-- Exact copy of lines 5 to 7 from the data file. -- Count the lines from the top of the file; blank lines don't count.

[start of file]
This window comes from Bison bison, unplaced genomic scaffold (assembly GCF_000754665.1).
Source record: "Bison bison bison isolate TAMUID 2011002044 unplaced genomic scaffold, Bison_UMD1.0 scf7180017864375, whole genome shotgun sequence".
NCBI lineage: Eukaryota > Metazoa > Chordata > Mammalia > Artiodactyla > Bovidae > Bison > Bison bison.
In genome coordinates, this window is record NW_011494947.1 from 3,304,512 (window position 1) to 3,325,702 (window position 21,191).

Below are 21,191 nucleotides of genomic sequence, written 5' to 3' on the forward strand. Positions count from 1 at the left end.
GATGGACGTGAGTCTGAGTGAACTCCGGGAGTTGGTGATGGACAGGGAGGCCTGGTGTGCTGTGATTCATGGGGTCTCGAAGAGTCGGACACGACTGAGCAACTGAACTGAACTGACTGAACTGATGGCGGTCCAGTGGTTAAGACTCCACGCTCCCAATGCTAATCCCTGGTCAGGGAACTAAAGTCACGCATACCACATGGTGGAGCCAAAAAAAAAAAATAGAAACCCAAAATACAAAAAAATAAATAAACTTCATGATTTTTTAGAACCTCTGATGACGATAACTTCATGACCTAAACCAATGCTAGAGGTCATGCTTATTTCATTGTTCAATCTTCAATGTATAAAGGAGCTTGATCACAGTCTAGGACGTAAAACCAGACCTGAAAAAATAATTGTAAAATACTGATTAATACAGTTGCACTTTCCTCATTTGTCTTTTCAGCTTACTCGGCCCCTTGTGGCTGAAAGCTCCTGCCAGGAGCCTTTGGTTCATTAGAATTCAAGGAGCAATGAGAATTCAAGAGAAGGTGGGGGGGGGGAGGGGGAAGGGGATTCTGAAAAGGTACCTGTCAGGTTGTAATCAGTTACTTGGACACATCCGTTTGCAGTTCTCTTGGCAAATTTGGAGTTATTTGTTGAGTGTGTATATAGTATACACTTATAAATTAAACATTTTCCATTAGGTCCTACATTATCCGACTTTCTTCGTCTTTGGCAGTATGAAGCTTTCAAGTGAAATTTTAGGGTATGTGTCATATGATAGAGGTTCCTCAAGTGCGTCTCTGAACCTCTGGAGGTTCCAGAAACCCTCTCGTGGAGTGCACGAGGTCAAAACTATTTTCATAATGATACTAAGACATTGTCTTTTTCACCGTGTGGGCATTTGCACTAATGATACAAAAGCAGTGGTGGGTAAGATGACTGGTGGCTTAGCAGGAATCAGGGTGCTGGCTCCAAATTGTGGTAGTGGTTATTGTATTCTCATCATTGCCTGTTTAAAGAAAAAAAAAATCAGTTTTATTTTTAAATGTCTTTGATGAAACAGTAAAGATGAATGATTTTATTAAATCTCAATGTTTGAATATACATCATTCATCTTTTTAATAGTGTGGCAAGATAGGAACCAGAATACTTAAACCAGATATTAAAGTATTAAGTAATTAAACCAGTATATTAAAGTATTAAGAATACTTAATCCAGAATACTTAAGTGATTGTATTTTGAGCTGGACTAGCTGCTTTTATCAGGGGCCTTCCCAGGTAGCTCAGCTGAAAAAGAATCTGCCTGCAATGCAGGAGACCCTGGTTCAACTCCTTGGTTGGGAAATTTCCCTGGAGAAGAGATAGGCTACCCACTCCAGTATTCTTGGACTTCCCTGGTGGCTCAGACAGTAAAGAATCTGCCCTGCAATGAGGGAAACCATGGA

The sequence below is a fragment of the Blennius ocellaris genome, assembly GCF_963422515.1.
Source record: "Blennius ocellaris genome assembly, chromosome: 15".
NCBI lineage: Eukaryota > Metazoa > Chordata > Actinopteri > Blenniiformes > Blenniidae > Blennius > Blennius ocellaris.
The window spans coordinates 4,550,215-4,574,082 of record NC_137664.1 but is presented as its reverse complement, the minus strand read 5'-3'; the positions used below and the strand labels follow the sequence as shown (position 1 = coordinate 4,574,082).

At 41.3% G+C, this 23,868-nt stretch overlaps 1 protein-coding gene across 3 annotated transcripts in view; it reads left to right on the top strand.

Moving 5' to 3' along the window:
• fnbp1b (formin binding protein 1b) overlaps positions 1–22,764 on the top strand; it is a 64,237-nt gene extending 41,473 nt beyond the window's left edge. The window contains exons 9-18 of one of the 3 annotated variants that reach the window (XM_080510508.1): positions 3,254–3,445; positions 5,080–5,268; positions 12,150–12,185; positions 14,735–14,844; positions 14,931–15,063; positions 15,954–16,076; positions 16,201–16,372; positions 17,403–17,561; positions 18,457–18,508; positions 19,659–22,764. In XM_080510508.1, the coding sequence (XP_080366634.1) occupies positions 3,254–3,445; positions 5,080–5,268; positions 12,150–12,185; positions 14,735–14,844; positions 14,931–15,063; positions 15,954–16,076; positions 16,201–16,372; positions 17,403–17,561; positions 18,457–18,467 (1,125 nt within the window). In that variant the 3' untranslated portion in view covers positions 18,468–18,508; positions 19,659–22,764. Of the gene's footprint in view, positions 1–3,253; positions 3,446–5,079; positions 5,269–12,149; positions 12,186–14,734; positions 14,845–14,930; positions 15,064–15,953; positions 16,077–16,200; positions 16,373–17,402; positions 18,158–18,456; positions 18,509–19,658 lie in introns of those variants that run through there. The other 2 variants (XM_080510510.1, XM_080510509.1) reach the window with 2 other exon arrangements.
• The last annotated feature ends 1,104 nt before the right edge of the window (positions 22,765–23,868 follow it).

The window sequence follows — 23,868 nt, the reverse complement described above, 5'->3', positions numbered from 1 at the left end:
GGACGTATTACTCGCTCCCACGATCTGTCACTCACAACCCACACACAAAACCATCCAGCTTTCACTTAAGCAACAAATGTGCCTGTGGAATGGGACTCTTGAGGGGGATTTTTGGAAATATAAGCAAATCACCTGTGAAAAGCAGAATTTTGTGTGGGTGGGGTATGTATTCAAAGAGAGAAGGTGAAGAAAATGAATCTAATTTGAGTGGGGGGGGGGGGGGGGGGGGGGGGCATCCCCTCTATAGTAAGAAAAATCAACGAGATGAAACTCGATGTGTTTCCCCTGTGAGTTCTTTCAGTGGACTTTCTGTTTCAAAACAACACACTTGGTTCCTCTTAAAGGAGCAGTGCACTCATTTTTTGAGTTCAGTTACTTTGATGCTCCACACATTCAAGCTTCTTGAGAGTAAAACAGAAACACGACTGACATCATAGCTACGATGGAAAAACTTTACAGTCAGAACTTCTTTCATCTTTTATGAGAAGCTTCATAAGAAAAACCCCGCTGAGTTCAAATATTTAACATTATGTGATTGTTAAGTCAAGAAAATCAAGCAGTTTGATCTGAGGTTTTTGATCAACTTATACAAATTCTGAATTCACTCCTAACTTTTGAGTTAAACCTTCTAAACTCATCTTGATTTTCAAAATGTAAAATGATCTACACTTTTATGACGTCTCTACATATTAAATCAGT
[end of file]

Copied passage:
Below are 21,191 nucleotides of genomic sequence, written 5' to 3' on the forward strand. Positions count from 1 at the left end.
GATGGACGTGAGTCTGAGTGAACTCCGGGAGTTGGTGATGGACAGGGAGGCCTGGTGTGCTGTGATTCATGGGGTCTCGAAGAGTCGGACACGACTGAGCAACTGAACTGAACTGACTGAACTGATGGCGGTCCAGTGGTTAAGACTCCACGCTCCCAATGCTAATCCCTGGTCAGGGAACTAAAGTCACGCATACCACATGGTGGAGCCAAAAAAAAAAAATAGAAACCCAAAATACAAAAAAATAAATAAACTTCATGATTTTTTAGAACCTCTGATGACGATAACTTCATGACCTAAACCAATGCTAGAGGTCATGCTTATTTCATTGTTCAATCTTCAATGTATAAAGGAGCTTGATCACAGTCTAGGACGTAAAACCAGACCTGAAAAAATAATTGTAAAATACTGATTAATACAGTTGCACTTTCCTCATTTGTCTTTTCAGCTTACTCGGCCCCTTGTGGCTGAAAGCTCCTGCCAGGAGCCTTTGGTTCATTAGAATTCAAGGAGCAATGAGAATTCAAGAGAAGGTGGGGGGGGGGAGGGGGAAGGGGATTCTGAAAAGGTACCTGTCAGGTTGTAATCAGTTACTTGGACACATCCGTTTGCAGTTCTCTTGGCAAATTTGGAGTTATTTGTTGAGTGTGTATATAGTATACACTTATAAATTAAACATTTTCCATTAGGTCCTACATTATCCGACTTTCTTCGTCTTTGGCAGTATGAAGCTTTCAAGTGAAATTTTAGGGTATGTGTCATATGATAGAGGTTCCTCAAGTGCGTCTCTGAACCTCTGGAGGTTCCAGAAACCCTCTCGTGGAGTGCACGAGGTCAAAACTATTTTCATAATGATACTAAGACATTGTCTTTTTCACCGTGTGGGCATTTGCACTAATGATACAAAAGCAGTGGTGGGTAAGATGACTGGTGGCTTAGCAGGAATCAGGGTGCTGGCTCCAAATTGTGGTAGTGGTTATTGTATTCTCATCATTGCCTGTTTAAAGAAAAAAAAAATCAGTTTTATTTTTAAATGTCTTTGATGAAACAGTAAAGATGAATGATTTTATTAAATCTCAATGTTTGAATATACATCATTCATCTTTTTAATAGTGTGGCAAGATAGGAACCAGAATACTTAAACCAGATATTAAAGTATTAAGTAATTAAACCAGTATATTAAAGTATTAAGAATACTTAATCCAGAATACTTAAGTGATTGTATTTTGAGCTGGACTAGCTGCTTTTATCAGGGGCCTTCCCAGGTAGCTCAGCTGAAAAAGAATCTGCCTGCAATGCAGGAGACCCTGGTTCAACTCCTTGGTTGGGAAATTTCCCTGGAGAAGAGATAGGCTACCCACTCCAGTATTCTTGGACTTCCCTGGTGGCTCAGACAGTAAAGAATCTGCCCTGCAATGAGGGAAACCATGGA

The sequence below is a fragment of the Blennius ocellaris genome, assembly GCF_963422515.1.